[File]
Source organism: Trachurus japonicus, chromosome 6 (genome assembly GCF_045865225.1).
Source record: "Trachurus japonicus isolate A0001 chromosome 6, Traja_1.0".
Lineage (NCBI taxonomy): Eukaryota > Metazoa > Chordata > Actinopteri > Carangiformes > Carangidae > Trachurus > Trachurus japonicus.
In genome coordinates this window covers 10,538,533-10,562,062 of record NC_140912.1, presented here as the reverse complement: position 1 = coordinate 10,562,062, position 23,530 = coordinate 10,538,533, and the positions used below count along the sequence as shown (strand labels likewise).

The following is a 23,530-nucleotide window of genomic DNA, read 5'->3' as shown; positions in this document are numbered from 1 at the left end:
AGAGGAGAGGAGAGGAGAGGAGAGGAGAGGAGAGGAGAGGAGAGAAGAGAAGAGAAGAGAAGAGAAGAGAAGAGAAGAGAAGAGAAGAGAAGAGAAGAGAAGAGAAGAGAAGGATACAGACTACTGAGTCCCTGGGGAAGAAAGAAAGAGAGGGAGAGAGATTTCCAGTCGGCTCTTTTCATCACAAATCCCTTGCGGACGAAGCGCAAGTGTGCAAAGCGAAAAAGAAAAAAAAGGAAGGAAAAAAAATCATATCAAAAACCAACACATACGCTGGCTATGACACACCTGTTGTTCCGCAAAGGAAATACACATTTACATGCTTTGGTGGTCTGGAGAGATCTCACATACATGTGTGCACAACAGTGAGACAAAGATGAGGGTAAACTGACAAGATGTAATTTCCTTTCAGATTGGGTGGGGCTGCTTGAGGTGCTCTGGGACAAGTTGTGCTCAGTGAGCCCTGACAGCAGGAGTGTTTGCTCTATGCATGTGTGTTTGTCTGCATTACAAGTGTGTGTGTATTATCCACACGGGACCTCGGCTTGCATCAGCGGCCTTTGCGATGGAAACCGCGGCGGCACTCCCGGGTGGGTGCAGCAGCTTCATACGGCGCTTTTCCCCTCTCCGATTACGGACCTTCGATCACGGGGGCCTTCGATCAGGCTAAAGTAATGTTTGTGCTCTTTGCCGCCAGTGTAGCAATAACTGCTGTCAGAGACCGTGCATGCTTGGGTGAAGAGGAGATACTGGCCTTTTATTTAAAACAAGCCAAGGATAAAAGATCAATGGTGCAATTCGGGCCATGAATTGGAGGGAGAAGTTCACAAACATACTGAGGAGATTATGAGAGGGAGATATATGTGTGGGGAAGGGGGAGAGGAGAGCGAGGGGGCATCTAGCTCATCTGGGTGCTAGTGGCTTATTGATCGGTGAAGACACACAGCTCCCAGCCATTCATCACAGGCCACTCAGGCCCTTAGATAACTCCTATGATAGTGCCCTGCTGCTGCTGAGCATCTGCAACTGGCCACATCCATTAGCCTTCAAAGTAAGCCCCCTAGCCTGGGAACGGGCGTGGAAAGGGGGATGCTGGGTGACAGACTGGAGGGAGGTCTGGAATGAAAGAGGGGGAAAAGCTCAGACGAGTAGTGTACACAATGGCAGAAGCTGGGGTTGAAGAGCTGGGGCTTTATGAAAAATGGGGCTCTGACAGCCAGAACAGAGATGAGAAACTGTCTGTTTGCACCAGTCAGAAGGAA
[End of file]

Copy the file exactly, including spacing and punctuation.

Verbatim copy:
Source organism: Trachurus japonicus, chromosome 6 (genome assembly GCF_045865225.1).
Source record: "Trachurus japonicus isolate A0001 chromosome 6, Traja_1.0".
Lineage (NCBI taxonomy): Eukaryota > Metazoa > Chordata > Actinopteri > Carangiformes > Carangidae > Trachurus > Trachurus japonicus.
In genome coordinates this window covers 10,538,533-10,562,062 of record NC_140912.1, presented here as the reverse complement: position 1 = coordinate 10,562,062, position 23,530 = coordinate 10,538,533, and the positions used below count along the sequence as shown (strand labels likewise).

The following is a 23,530-nucleotide window of genomic DNA, read 5'->3' as shown; positions in this document are numbered from 1 at the left end:
AGAGGAGAGGAGAGGAGAGGAGAGGAGAGGAGAGGAGAGGAGAGAAGAGAAGAGAAGAGAAGAGAAGAGAAGAGAAGAGAAGAGAAGAGAAGAGAAGAGAAGAGAAGAGAAGGATACAGACTACTGAGTCCCTGGGGAAGAAAGAAAGAGAGGGAGAGAGATTTCCAGTCGGCTCTTTTCATCACAAATCCCTTGCGGACGAAGCGCAAGTGTGCAAAGCGAAAAAGAAAAAAAAGGAAGGAAAAAAAATCATATCAAAAACCAACACATACGCTGGCTATGACACACCTGTTGTTCCGCAAAGGAAATACACATTTACATGCTTTGGTGGTCTGGAGAGATCTCACATACATGTGTGCACAACAGTGAGACAAAGATGAGGGTAAACTGACAAGATGTAATTTCCTTTCAGATTGGGTGGGGCTGCTTGAGGTGCTCTGGGACAAGTTGTGCTCAGTGAGCCCTGACAGCAGGAGTGTTTGCTCTATGCATGTGTGTTTGTCTGCATTACAAGTGTGTGTGTATTATCCACACGGGACCTCGGCTTGCATCAGCGGCCTTTGCGATGGAAACCGCGGCGGCACTCCCGGGTGGGTGCAGCAGCTTCATACGGCGCTTTTCCCCTCTCCGATTACGGACCTTCGATCACGGGGGCCTTCGATCAGGCTAAAGTAATGTTTGTGCTCTTTGCCGCCAGTGTAGCAATAACTGCTGTCAGAGACCGTGCATGCTTGGGTGAAGAGGAGATACTGGCCTTTTATTTAAAACAAGCCAAGGATAAAAGATCAATGGTGCAATTCGGGCCATGAATTGGAGGGAGAAGTTCACAAACATACTGAGGAGATTATGAGAGGGAGATATATGTGTGGGGAAGGGGGAGAGGAGAGCGAGGGGGCATCTAGCTCATCTGGGTGCTAGTGGCTTATTGATCGGTGAAGACACACAGCTCCCAGCCATTCATCACAGGCCACTCAGGCCCTTAGATAACTCCTATGATAGTGCCCTGCTGCTGCTGAGCATCTGCAACTGGCCACATCCATTAGCCTTCAAAGTAAGCCCCCTAGCCTGGGAACGGGCGTGGAAAGGGGGATGCTGGGTGACAGACTGGAGGGAGGTCTGGAATGAAAGAGGGGGAAAAGCTCAGACGAGTAGTGTACACAATGGCAGAAGCTGGGGTTGAAGAGCTGGGGCTTTATGAAAAATGGGGCTCTGACAGCCAGAACAGAGATGAGAAACTGTCTGTTTGCACCAGTCAGAAGGAA